“Strength lies in differences, not in similarities” ~ Stephen Covey
Nowadays, it’s hard to see the world in black and white; it is so alive with different languages, mentalities, cultures, beliefs, and customs. Coming from a country where one of the first things we learn is balancing being tri-lingual, I became drawn to the art of languages and fell in love especially with the English language.
Consequently, I spent quite some time surfing the internet and searching for jobs in Lebanon and abroad, hoping that I would get to spread the beauty of my culture in both my country and the rest of the world. After going through many websites and scanning the requirements section, I noticed that especially in jobs related to languages (teaching, editing, academia, and content writing), one of the most important prerequisites is to be a native speaker.
I was flustered at first but thought that I would apply anyway since I believed that my expertise, degrees, academic papers, and experience would land me at least an entry-level job.
Unfortunately, I was met with unexplained rejections.
For quite a while, this impacted my confidence in speaking English, and at some point, I truly believed that I could never match a native speaker’s professionalism and knowledge when it comes to language. I began to stutter when I spoke in English with a native speaker, worrying about grammar, syntax, and sounding culturally ignorant—even if it would have been completely unintentional.
This was until I had the opportunity to work in a company with native and non-native speakers. With time, I stopped stuttering while speaking English, proved my competence, excelled in my job, and was reminded that I majored in English literature for a reason. I love this language, and my experience as a non-native speaker brings much more to the workplace than I ever expected.
I watched my Lebanese colleagues shine at what they do as English educators, and I finally realized that your mother language doesn’t make you an expert in it; it’s about the love you have for it and the knowledge you develop.
Here are three major reasons why hiring non-native speakers is a good idea:
1. Cultural diversity is key.
It is quite hard to live in a world where we rely on reading articles or stories about other cultures and not getting a first-hand experience from someone who is different from us. We spend most of our time in the workplace and talk to our colleagues more than our own families. Cultural diversity can strengthen a company and spread awareness among its employees about many issues arising at present.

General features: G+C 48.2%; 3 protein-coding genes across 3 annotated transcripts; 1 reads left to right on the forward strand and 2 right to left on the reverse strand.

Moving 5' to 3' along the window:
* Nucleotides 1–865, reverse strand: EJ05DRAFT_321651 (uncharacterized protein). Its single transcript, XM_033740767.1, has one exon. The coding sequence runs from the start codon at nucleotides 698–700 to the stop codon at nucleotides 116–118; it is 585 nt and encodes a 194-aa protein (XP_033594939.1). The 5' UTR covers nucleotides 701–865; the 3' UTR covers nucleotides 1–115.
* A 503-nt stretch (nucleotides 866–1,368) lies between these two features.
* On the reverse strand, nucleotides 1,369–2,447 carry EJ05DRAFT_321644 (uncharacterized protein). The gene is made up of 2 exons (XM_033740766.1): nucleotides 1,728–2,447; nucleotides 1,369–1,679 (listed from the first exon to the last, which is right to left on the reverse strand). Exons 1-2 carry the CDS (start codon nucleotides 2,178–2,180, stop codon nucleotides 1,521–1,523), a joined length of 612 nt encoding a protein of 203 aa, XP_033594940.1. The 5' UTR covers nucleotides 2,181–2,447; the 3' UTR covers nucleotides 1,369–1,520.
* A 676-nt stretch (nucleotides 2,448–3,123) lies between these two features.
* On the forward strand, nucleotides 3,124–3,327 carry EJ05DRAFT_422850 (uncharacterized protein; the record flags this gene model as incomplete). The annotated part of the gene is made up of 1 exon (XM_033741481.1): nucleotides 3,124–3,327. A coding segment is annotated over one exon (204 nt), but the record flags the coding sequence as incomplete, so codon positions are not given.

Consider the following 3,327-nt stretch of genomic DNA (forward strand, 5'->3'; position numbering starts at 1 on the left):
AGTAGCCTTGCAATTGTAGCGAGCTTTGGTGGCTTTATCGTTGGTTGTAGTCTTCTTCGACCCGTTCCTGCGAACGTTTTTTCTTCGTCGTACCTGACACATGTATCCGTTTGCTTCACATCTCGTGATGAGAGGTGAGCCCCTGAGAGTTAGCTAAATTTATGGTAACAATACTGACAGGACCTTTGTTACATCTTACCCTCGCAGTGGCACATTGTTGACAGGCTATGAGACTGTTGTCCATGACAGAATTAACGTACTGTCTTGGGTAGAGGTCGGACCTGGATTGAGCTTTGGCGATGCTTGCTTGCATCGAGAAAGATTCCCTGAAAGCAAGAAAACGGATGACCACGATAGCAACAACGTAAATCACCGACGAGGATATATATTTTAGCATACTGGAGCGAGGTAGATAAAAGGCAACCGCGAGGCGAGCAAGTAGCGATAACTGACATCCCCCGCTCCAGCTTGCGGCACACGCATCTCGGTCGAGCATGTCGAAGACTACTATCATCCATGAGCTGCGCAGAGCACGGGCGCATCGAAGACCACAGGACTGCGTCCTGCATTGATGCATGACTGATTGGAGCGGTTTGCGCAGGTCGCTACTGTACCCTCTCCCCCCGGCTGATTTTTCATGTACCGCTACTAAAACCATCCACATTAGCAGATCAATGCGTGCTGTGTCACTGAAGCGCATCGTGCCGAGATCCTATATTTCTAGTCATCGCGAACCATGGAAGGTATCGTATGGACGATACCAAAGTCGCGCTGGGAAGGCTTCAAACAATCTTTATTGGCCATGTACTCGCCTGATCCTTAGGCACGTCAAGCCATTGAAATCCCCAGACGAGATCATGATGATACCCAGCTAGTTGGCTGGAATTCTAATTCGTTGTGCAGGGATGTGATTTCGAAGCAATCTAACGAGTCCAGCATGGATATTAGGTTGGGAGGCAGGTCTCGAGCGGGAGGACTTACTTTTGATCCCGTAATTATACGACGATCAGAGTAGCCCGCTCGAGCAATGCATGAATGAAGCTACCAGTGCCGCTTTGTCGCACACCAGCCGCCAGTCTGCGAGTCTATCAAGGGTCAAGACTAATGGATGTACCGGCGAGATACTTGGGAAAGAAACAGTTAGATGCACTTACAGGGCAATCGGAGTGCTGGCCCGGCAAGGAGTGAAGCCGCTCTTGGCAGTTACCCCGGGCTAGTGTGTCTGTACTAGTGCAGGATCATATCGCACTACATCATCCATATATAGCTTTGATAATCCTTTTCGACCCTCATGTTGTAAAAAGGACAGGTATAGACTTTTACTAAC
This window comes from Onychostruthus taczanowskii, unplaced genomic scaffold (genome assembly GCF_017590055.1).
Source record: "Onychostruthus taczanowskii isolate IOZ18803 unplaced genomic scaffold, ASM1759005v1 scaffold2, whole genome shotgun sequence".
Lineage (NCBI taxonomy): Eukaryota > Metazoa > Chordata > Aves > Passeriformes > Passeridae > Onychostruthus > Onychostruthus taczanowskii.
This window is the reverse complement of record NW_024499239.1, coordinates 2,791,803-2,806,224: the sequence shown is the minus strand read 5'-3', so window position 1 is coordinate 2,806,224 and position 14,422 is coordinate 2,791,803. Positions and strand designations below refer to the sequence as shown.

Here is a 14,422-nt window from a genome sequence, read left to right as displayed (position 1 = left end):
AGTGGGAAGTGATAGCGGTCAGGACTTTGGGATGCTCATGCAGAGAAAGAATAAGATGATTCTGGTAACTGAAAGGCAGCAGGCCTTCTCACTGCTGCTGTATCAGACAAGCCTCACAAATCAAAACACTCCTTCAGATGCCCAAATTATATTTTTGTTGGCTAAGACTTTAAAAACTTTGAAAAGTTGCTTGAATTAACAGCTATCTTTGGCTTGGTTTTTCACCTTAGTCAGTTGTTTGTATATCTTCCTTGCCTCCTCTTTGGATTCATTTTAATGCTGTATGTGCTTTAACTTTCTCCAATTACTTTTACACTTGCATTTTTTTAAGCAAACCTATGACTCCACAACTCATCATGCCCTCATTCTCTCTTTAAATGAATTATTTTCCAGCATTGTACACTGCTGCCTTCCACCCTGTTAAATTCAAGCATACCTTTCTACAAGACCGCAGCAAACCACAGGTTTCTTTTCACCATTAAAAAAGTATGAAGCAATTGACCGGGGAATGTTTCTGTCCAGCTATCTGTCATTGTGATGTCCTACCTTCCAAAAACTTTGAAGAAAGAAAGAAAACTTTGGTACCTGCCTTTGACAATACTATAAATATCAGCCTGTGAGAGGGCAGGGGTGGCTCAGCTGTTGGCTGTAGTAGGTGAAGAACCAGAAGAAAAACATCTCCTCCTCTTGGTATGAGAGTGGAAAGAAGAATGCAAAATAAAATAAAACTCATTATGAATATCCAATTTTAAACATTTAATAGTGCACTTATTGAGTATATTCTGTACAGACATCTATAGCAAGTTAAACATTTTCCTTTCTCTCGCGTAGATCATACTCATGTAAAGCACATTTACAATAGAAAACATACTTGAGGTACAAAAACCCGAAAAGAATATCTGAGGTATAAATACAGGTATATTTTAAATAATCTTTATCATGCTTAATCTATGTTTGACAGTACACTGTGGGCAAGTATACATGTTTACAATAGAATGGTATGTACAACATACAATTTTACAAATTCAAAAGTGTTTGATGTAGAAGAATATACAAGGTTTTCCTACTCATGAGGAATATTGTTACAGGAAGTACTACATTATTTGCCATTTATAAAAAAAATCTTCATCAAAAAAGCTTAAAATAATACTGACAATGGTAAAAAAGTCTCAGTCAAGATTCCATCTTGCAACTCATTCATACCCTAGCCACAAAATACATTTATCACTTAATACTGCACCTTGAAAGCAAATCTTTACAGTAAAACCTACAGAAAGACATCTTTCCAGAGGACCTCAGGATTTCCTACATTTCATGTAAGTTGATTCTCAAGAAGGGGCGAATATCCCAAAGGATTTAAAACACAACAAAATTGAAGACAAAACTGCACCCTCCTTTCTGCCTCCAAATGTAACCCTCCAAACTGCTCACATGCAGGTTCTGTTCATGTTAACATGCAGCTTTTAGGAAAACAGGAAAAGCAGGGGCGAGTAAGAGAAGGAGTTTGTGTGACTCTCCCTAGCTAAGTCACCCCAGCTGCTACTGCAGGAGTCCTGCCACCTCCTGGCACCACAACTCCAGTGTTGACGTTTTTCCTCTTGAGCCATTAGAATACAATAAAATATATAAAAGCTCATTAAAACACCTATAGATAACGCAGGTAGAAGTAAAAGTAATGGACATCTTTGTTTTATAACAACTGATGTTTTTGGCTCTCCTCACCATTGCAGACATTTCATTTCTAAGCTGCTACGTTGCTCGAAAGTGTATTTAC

2. Experience matters instead of the accent.
Companies should look at potential employees’ experiences rather than their accents. Usually, non-native speakers are dedicated to learning the correct language and focus more on its technicalities and grammar because it is not their mother tongue. Heck, I know way more about English grammar than Arabic grammar (which reminds me that I need to refresh my memory when it comes to i’rāb). A person may not have an accent attributed to any English-speaking country but may have the perfect experience and mindset for the job.
3. New investments bring in new ideas.
Companies are always seeking innovation. What better way to achieve it than by hiring employees who can add to the already monochrome workplace? People from different parts of the world with different experiences and histories may have a different perspective of things, which can draw the company out of its shell and introduce out-of-the-box thinking.
There are many talented and great thinkers out there who are not given the chance to share their expertise with the world because of criteria that they do not possess but do not need to do the job right. Witnessing my friends, who have experience and knowledge and enthusiasm that can bewilder any rational person, being dismissed by recruiters for being Lebanese or non-native speakers makes me hope that the world will stop just talking about the importance of diversity and actually start implementing it.
We should always remember that we need to learn to accept people who are different from us.
We must not fear diversity. We must embrace it.